Do you love me?
This little question is a tricky one. There are a whole variety of ways in which it might be asked and a whole variety of answers that might be given. It is not a simple yes or no….
Sometimes the question is asked more from a sense of insecurity than anything else. Sometimes the answer given is not quite the truth. Well, there is a rich complexity to the question when we hear it on the lips of Jesus in St John’s gospel.
Our Lord asks it, but it is clearly not a simple exchange. He asks it three times and with each asking of the question the atmosphere changes. Eventually Peter is upset, ‘grieved’ that the Lord should ask a third time, ‘Do you love me?’ What is going on here?
Remember it was Peter who had denied the Lord. Protesting that he would never do this, backed in a corner, too close to the fire, asked by a serving girl who had detected a strange accent, without any thought, he had said, ‘I do not know him, I do not know him, I do not know him’.
Sometimes it may be harder to say, ‘I do not love you’. But regardless of whether that response is honest or not, the implications are huge. Peter is dishonest: he does know the Lord and he does love him. How does he react: he wept bitterly….
And so after the resurrection as Jesus chooses Peter to follow him and be shepherd of the sheep and Prince of the apostles, he asks him, ‘Do you love me, do you love me, do you love me?’ It is almost as if this man’s denial, his lie, is wiped away as he confesses Jesus to be the one whom he loves.
Each of us is asked that question by the Lord. When we come to Holy Communion, before we hear the words, ‘The body of Christ’, in our interior selves we hear the Lord saying, ‘Do you love me…’. Can we answer, ‘Lord you know everything, you know I love you’. Sometimes this response needs to be an act of will. Remember, if love is only a feeling then we are on a course to disaster. So we must make this decision to love my wife, my husband, my son, my daughter, my brother, my sister, my mother, my father, my neighbour, my Church, my Lord.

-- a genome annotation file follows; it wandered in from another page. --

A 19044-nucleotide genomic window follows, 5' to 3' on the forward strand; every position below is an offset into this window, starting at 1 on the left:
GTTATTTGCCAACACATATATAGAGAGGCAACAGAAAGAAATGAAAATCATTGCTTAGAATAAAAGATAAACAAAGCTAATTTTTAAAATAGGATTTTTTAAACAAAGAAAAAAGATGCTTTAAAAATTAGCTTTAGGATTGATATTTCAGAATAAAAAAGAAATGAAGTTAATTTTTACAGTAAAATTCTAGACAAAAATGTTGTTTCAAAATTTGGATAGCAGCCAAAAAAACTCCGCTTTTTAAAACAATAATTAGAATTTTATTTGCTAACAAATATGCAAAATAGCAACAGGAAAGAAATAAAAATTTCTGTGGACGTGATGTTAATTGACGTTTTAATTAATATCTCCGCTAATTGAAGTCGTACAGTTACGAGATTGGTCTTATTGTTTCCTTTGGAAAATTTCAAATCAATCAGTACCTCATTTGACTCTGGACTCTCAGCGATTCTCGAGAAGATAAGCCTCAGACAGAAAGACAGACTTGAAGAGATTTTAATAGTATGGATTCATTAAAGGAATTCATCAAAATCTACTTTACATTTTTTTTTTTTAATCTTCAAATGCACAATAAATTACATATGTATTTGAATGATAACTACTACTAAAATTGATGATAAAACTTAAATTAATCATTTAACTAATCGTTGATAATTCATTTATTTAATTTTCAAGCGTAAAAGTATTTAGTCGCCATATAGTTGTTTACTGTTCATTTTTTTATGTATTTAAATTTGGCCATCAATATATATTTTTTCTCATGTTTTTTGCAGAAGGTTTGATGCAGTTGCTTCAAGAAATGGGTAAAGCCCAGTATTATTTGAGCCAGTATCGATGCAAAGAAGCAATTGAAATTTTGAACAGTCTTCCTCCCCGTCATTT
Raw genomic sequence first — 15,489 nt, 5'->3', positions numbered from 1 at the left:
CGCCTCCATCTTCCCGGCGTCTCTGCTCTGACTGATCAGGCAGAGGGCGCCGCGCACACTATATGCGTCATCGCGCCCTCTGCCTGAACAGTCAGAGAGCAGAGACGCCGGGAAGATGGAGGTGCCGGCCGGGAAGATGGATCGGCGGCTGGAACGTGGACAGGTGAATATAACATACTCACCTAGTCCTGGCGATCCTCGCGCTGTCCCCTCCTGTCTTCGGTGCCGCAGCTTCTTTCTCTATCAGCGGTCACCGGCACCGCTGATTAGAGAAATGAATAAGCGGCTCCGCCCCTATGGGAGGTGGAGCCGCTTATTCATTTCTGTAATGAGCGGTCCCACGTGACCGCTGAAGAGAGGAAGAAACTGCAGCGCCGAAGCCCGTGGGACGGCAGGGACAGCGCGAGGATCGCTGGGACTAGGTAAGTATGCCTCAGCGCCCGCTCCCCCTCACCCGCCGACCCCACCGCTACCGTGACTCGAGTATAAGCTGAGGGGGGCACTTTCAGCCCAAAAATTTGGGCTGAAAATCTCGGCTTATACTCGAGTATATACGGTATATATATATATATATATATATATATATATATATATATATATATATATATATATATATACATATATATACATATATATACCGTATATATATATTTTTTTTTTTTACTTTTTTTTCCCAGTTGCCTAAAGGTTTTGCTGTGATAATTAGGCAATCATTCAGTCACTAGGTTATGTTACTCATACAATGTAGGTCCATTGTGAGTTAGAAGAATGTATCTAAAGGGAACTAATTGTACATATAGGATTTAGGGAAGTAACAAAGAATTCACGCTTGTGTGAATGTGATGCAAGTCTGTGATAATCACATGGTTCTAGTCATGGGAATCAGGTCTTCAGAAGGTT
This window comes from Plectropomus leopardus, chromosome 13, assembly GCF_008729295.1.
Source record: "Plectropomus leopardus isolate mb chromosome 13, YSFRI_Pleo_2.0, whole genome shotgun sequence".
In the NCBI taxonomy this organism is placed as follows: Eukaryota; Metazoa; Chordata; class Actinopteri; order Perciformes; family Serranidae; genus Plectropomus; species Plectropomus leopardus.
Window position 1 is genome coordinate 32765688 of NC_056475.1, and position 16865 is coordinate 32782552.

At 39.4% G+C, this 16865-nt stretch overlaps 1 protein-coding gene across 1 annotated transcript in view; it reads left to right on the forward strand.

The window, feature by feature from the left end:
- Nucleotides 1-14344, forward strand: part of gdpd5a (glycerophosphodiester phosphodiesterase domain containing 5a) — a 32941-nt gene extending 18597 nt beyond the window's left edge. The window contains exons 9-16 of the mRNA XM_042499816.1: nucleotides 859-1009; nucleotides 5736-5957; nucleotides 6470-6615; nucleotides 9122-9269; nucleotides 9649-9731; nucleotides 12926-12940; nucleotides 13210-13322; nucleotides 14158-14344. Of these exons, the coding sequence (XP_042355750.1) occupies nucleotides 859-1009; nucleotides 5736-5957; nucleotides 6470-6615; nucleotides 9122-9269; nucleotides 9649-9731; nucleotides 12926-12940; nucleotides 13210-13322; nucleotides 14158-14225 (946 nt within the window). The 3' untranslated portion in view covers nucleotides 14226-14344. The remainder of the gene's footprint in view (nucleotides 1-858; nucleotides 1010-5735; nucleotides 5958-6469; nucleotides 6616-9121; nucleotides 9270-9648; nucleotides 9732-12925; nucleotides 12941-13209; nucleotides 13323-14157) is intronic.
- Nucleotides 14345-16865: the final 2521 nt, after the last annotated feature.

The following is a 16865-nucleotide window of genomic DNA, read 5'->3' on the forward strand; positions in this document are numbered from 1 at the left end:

The St Barnabas Society helps those who are hearing this question with regard to the life of the Catholic Church. If I love the Lord and the Lord is calling me to become a member of the Catholic Church how can I refuse him?
At great personal cost many of our beneficiaries leave their good and Godly work as ministers of other churches.
Jack and Sarah and their family in East Sussex will soon make this move. After prayer and discussion (especially among their four children) all six of them will become Catholics. Jack has been vicar of his parish for these last 7 years. Now he knows that the Lord is calling him to the full communion of the Catholic Church and Sarah and the family support him in that and hear the call themselves. The way you help the Society, by your prayers and your generosity will support Jack and his family and many others.
Please God Jack will be a priest one day. About 1 in 10 priests in the Catholic Church in England & Wales are former Anglican clergy. Many of those have been supported by the St Barnabas Society.
Let us thank God for the gift of our holy faith. For the Communion of the Catholic Church with our Holy Father Pope Francis. Let us thank God that he calls us in his Son to love him. And let us thank him that we can joyfully respond: ‘Yes, Lord, you know all things, you know I love you’.
Fr Richard Biggerstaff